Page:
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Was the 'radical transparency' firm a PR ruse?
ALSO: micro-managing bosses give workers heart attacks / internal comms
Was the hedge fund built on radical candour just spin?
Would you work in an organisation where everyone gave each other a score after every meeting? Leaving a meeting room and seeing your updated score on the company league table. That was the working model of Ray Dalio's investment fund Bridgewater, as explained in his monster bestseller 'Principles'.
I've always thought there was something not quite right about the story of Dalio and his system of radical transparency. Whenever he talked about the practice (that had apparently been operating for years) he always used the same single example of someone once giving him a score of 4 out of 10 in a meeting.
Dalio worked hard to win over influential people. He was a regular case study in business books. He charmed Adam Grant so much that Grant included him in podcasts and then collaborated with him turning his grading system (Dot Counter) into a plug-in that any firm could add to Zoom.
But whenever someone did their own digging the story sounded a bit worse. There was evidence that almost half of employees didn't last a year in the firm. That the system of publicly sharing a league table of scores created a Mean Girls atmosphere that choked out new starters. (Here’s a new recruit trying to be convincing when telling the story of how being the bottom of the league table was, erm, energising.)
In this extract of a new book the veil is fully dropped. It’s the colour in the stories that is most alarming.
A puddle of urine in the men's bathrooms led to an espionage operation that tracked who had used the toilets, and the state they left them in. The organisation spent $100m trying to create a software version of their operating system, with no success.
But worse the rating system didn't seem to achieve what it was intended to. "The more time that people spent on the Principles — and its... rating experiments — the worse the company’s investments seemed to perform".
This is a fantastic read. This podcast on it is also brilliant.
I was really struck recently with two conversations. One with a student and then immediately with a senior leader. The student told me that every single person in his class was using ChatGPT all of the time. The leader told me that their firm wasn’t really using it at all. It felt like a clear way of seeing how when we’re part of something big and slow-moving we miss the opportunities that individuals seize immediately when they feel they are likely to benefit…
Just a reminder that you're not competing against AI, you're competing against someone else using AI.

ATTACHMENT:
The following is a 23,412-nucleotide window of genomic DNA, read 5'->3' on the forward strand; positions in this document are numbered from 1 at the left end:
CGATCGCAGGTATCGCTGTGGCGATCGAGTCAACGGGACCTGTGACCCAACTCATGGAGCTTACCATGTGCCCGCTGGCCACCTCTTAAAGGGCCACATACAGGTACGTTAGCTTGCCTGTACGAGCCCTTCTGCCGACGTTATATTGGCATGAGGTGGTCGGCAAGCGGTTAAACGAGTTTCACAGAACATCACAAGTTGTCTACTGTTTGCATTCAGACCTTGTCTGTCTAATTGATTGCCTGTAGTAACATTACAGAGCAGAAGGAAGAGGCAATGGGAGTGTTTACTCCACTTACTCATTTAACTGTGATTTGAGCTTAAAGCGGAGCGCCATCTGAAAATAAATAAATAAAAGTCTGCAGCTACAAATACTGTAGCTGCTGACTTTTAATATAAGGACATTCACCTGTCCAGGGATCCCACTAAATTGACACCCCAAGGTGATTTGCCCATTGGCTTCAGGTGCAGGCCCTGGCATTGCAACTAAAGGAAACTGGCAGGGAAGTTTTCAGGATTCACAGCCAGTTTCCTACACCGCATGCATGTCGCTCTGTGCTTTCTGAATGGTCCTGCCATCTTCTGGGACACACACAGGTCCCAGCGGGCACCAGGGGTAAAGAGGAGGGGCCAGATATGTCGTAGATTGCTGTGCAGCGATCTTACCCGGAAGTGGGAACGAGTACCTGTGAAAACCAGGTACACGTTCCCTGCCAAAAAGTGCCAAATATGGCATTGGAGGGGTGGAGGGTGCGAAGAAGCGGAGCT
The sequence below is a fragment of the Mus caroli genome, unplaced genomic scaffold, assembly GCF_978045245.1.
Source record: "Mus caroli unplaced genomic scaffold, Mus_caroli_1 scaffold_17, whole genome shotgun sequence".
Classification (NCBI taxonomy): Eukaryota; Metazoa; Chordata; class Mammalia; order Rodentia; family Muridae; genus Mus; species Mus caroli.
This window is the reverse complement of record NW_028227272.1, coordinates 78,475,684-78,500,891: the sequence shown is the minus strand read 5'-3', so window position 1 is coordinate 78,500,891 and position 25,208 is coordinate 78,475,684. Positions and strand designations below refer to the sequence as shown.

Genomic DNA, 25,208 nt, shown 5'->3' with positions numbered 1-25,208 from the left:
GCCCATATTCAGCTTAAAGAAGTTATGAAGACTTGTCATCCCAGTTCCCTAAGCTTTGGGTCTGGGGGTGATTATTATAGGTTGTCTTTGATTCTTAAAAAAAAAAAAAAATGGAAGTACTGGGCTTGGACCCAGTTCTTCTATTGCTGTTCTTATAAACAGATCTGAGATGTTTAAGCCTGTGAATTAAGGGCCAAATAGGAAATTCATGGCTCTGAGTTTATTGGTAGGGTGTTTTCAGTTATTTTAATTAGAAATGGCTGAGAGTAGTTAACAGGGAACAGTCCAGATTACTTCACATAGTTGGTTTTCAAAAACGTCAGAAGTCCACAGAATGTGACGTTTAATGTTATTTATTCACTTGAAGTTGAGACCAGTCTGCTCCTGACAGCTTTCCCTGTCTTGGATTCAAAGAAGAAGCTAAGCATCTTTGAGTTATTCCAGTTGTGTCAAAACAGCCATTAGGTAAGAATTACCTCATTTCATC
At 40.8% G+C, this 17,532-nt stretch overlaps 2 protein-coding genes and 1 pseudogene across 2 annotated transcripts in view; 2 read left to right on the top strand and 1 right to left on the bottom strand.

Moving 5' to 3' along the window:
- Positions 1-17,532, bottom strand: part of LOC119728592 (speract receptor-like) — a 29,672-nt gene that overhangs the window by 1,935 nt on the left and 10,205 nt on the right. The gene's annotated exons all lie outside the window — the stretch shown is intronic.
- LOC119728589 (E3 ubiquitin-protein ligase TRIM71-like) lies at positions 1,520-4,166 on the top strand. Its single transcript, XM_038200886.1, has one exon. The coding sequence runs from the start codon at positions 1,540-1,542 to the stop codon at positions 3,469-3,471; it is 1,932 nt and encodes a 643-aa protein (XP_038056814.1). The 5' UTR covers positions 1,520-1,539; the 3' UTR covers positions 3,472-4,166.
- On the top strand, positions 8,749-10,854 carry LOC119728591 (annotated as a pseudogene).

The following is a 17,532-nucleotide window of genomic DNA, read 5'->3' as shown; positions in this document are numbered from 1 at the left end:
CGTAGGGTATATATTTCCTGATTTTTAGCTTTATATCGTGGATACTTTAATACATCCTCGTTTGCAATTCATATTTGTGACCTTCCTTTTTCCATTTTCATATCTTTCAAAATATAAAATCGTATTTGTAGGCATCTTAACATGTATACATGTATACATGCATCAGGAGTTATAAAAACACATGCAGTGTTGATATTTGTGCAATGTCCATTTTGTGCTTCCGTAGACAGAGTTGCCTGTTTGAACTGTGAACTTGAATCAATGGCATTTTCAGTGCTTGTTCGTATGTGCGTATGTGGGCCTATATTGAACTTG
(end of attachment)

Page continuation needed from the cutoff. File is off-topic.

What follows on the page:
Generative AI is already driving down demand for freelancers and a decline in their earnings.
The opportunity is to use AI as your copilot. This FT article also reports the research I mentioned last week that gave consulting staff GPT-4. Those who used it were far more productive than their colleagues who didn't.
Not only did AI-assisted consultants carry out tasks 25 per cent faster and complete 12 per cent more tasks overall, their work was assessed to be 40 per cent higher in quality than their unassisted peers.
Microsoft’s workplace A.I. Copilot has launched (to the firms willing to pay the $30 per user per month upgrade for it). It allows you to ask ‘What’s hot in my inbox?’, it can draft replies to emails, write an event plan or summarise a meeting you’re unable to attend. Very much worth checking out the launch video
Last week’s guest on Eat Sleep Work Repeat, Frances Frei, has her own podcast Fixable. I really enjoyed this episode where a listener raised the knotty issue of generational conflict in the office
“The only thing that solved my burnout was having a kid” - I liked Anne Helen Petersen’s piece updating what she thinks about burnout. (The comment is what someone said to her that helped her realise that having life outside of work is so much richer. Child not required.)
Wow, when a CEO chooses whether to invest in a top quality internal comms team they are indirectly deciding if their team will trust them: (thanks to Anna Durczak with data from the Institute of Internal Communication)
I adored this piece about the podcaster Catherine Carr who just stops people to ask ‘where are you going?’ Once you’ve read it I recommend putting the podcast on, it kept me company while I cooked a meal. It’s beautiful
This is on a similar theme: “The things we think will make us feel happier – acing exams, securing a dream job, buying that dress – usually don’t, but small habits can make a big difference. One of them is talking to strangers”.